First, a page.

Interview with Ozzo Ombro

Some candid answers for a written interview with Ozzo Ombro. I may take down this post soon, after I figure out something better to do with it (or not), but in the meanwhile, here I experiment with having it up. Hope you may find this interesting or useful in some way. Feel free to comment/ discuss; all viewpoints are welcome.

  • Who is Wu Zhimi?

Wu Zhimi is a Dongba student who also identifies as a woman. 

In the past I have referred to her as “a Frog Wing avatar,” meaning that she is a holographic iteration/ projection, manifested by my self/ selves (as Frog, or as Elaine, etc). She is a version of my self, a part of my self/ selves, one particular facet of my total being(s). 

She is not fictional, per se. However, I do follow and publicly promote her narrative quite heavily these days (compared to the private/ invisible/ currently non-existent lives of Elaine or my “family name,” Mimi, or Jasper Fields, etc), and one can argue that any narrative in the “public” realm, of the zeitgeist, of the communal consciousness- is equally as “fictional” as it is “true.”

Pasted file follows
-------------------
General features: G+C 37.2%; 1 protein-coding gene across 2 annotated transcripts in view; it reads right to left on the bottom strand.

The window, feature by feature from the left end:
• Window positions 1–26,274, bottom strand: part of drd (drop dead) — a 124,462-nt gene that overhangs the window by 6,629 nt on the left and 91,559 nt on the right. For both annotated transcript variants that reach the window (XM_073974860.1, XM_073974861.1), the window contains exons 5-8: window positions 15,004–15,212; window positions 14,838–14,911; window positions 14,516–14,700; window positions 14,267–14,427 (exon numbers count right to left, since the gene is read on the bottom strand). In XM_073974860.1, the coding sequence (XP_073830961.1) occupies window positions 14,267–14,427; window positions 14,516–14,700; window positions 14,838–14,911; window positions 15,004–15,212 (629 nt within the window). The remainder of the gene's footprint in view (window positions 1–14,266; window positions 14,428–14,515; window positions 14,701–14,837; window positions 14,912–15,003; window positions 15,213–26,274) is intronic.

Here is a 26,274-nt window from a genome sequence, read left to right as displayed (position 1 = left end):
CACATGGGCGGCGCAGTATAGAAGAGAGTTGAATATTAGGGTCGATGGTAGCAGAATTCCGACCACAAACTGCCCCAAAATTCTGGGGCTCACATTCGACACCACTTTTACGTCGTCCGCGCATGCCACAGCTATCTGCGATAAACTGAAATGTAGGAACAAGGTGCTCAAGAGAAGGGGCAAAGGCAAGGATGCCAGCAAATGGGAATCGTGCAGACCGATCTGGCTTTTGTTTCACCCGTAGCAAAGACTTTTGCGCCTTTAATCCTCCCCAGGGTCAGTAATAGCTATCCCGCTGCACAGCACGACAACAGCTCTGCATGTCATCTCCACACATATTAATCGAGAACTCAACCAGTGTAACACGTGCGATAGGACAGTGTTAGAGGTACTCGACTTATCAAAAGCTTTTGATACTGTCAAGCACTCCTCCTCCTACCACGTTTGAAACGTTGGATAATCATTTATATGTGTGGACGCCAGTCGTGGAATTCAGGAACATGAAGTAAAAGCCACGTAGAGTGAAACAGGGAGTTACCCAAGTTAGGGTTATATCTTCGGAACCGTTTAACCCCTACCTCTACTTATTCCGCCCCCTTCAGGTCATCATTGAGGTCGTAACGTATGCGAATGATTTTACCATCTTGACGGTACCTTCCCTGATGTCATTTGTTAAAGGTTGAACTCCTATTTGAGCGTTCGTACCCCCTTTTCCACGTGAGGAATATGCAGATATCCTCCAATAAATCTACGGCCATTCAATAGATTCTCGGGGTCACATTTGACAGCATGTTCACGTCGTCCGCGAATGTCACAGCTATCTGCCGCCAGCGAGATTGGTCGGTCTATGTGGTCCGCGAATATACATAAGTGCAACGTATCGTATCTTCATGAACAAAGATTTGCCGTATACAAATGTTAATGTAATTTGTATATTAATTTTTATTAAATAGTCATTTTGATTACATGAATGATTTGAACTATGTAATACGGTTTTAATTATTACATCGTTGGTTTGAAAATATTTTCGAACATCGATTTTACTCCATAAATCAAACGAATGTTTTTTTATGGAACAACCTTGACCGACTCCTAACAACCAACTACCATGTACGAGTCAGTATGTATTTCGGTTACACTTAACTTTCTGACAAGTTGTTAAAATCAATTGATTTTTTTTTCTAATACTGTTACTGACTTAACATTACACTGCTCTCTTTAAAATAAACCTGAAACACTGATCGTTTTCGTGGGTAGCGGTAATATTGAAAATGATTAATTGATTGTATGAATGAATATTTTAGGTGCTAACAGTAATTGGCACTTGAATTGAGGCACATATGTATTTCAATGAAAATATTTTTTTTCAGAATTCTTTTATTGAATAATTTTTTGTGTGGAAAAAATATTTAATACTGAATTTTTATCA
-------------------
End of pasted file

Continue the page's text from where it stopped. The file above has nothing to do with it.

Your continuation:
“Wu Zhimi” is a Naxi name, given to me (Frog/ Elaine) by my Naxi teacher, He Xiudong, who is also an overseer/ chief Dongba in Lijiang prefecture. Although i carry Wu Zhimi with me at all times, wherever I go… I specifically associate her identity with topics of religion/ ethnicity, especially in relation to Dongba studies, because that’s when and how she was born… She arose out of pressures from within those contexts. 


  • How did you 'find' her? What is your background and what brought you her identity?

1. To answer your question from a secular perspective:

I was born and raised in Southern California, USA- in the suburbs of Monterey Park, bordering East Los Angeles. My parents were born and raised in Taiwan; my grandparents were all from different parts of mainland China. 

A few more generations back, we have Mongolian roots, and that’s as far back as we are aware of.